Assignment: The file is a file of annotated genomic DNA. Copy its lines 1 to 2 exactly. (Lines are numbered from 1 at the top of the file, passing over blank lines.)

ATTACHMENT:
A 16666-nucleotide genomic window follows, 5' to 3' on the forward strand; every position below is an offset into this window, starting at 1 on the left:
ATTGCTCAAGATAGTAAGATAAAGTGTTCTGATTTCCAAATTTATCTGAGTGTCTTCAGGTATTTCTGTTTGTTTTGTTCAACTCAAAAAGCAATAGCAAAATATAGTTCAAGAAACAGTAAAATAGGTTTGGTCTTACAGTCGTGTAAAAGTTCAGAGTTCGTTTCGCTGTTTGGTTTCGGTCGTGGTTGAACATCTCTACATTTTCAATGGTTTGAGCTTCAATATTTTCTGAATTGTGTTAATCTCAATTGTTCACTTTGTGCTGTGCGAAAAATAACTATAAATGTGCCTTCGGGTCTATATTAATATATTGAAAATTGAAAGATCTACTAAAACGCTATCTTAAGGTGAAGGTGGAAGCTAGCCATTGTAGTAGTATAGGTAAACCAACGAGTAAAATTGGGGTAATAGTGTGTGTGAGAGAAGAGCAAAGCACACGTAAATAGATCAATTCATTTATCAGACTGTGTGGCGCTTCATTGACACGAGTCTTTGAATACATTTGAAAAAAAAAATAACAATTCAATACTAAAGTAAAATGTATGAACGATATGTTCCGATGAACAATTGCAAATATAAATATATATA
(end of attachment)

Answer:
A 16666-nucleotide genomic window follows, 5' to 3' on the forward strand; every position below is an offset into this window, starting at 1 on the left:
ATTGCTCAAGATAGTAAGATAAAGTGTTCTGATTTCCAAATTTATCTGAGTGTCTTCAGGTATTTCTGTTTGTTTTGTTCAACTCAAAAAGCAATAGCAAAATATAGTTCAAGAAACAGTAAAATAGGTTTGGTCTTACAGTCGTGTAAAAGTTCAGAGTTCGTTTCGCTGTTTGGTTTCGGTCGTGGTTGAACATCTCTACATTTTCAATGGTTTGAGCTTCAATATTTTCTGAATTGTGTTAATCTCAATTGTTCACTTTGTGCTGTGCGAAAAATAACTATAAATGTGCCTTCGGGTCTATATTAATATATTGAAAATTGAAAGATCTACTAAAACGCTATCTTAAGGTGAAGGTGGAAGCTAGCCATTGTAGTAGTATAGGTAAACCAACGAGTAAAATTGGGGTAATAGTGTGTGTGAGAGAAGAGCAAAGCACACGTAAATAGATCAATTCATTTATCAGACTGTGTGGCGCTTCATTGACACGAGTCTTTGAATACATTTGAAAAAAAAAATAACAATTCAATACTAAAGTAAAATGTATGAACGATATGTTCCGATGAACAATTGCAAATATAAATATATATA